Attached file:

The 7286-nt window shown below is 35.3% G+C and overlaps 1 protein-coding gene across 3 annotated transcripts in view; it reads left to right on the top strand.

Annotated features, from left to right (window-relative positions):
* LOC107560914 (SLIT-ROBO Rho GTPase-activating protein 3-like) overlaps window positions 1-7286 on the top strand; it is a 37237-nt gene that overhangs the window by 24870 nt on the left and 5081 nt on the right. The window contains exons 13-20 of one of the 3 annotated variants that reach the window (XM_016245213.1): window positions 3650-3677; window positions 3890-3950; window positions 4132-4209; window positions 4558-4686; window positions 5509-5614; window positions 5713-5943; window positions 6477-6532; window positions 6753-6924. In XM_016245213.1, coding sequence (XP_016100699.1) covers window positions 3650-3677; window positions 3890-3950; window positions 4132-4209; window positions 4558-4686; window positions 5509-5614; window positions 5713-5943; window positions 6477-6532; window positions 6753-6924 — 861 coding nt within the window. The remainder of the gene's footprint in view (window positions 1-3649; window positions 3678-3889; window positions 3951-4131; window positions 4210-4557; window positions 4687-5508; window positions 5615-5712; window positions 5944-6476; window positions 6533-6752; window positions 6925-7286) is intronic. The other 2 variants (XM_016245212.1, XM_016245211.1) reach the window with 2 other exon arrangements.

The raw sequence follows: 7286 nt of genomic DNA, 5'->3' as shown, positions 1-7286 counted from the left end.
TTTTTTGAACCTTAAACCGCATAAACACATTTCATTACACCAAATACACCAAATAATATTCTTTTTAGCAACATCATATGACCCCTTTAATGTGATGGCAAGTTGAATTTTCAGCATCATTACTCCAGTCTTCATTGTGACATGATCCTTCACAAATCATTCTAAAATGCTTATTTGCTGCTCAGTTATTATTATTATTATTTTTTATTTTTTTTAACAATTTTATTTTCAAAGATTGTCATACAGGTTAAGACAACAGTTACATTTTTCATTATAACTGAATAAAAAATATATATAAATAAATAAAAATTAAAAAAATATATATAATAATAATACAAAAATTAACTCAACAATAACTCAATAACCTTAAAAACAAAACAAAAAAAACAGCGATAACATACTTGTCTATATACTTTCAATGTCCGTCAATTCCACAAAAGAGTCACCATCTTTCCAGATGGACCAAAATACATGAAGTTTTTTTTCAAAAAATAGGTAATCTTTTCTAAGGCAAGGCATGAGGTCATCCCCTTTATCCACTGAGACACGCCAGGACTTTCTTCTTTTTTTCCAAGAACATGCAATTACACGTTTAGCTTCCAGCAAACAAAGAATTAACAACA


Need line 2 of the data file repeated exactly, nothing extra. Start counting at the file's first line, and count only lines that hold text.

Annotated features, from left to right (window-relative positions):